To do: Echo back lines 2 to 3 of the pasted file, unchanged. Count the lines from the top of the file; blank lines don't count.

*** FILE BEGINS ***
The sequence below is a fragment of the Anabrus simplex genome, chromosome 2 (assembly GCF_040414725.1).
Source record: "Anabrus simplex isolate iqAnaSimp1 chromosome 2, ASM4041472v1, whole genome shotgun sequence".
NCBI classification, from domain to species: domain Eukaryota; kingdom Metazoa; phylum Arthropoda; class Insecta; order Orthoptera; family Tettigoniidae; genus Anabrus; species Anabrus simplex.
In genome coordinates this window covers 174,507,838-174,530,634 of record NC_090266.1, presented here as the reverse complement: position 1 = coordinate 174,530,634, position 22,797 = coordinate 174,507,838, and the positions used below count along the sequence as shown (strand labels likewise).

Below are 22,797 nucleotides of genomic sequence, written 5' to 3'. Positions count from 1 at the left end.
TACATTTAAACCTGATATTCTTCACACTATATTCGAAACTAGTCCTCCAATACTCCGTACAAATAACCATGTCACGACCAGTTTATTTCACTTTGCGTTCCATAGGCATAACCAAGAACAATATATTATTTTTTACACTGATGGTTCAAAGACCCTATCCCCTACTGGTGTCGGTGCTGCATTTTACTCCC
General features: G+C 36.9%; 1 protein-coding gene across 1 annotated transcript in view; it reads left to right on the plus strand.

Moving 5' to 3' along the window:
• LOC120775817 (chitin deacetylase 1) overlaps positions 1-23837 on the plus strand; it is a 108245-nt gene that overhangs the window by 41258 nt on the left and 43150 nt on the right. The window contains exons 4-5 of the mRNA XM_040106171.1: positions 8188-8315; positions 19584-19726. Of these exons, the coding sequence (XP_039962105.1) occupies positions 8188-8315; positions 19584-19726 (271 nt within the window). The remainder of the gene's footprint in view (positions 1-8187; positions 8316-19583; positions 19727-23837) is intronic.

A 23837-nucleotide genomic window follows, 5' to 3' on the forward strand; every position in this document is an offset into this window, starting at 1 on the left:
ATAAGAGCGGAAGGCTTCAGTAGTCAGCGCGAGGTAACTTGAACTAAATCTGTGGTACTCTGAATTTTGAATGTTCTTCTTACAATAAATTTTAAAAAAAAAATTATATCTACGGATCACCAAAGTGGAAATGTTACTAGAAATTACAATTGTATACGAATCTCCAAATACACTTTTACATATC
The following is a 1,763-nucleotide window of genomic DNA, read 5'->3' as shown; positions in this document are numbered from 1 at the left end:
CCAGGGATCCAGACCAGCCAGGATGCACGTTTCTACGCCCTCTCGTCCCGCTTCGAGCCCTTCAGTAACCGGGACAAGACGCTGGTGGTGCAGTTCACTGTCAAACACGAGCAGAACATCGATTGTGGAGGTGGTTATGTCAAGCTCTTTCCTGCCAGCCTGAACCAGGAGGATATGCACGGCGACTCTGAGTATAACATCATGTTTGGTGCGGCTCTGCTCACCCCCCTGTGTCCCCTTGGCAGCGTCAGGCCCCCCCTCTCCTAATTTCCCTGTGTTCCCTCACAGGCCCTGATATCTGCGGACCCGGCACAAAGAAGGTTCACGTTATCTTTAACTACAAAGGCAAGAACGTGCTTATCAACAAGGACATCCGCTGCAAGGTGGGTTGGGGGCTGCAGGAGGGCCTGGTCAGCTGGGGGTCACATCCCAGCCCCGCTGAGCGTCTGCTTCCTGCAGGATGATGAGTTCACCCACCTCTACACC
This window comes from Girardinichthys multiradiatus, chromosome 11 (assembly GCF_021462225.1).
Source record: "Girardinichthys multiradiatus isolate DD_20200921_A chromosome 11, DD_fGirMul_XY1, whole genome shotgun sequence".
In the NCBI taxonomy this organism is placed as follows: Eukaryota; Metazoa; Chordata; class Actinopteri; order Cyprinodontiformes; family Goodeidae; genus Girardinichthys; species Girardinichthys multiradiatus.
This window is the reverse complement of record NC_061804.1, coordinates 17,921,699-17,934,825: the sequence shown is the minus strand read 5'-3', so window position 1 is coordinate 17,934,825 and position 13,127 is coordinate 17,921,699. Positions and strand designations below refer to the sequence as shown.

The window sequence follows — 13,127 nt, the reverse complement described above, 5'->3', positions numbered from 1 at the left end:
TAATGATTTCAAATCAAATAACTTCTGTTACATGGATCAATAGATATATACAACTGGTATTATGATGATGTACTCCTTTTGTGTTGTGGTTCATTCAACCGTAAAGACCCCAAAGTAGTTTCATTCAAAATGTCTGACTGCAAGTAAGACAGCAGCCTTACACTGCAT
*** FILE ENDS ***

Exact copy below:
Source record: "Anabrus simplex isolate iqAnaSimp1 chromosome 2, ASM4041472v1, whole genome shotgun sequence".
NCBI classification, from domain to species: domain Eukaryota; kingdom Metazoa; phylum Arthropoda; class Insecta; order Orthoptera; family Tettigoniidae; genus Anabrus; species Anabrus simplex.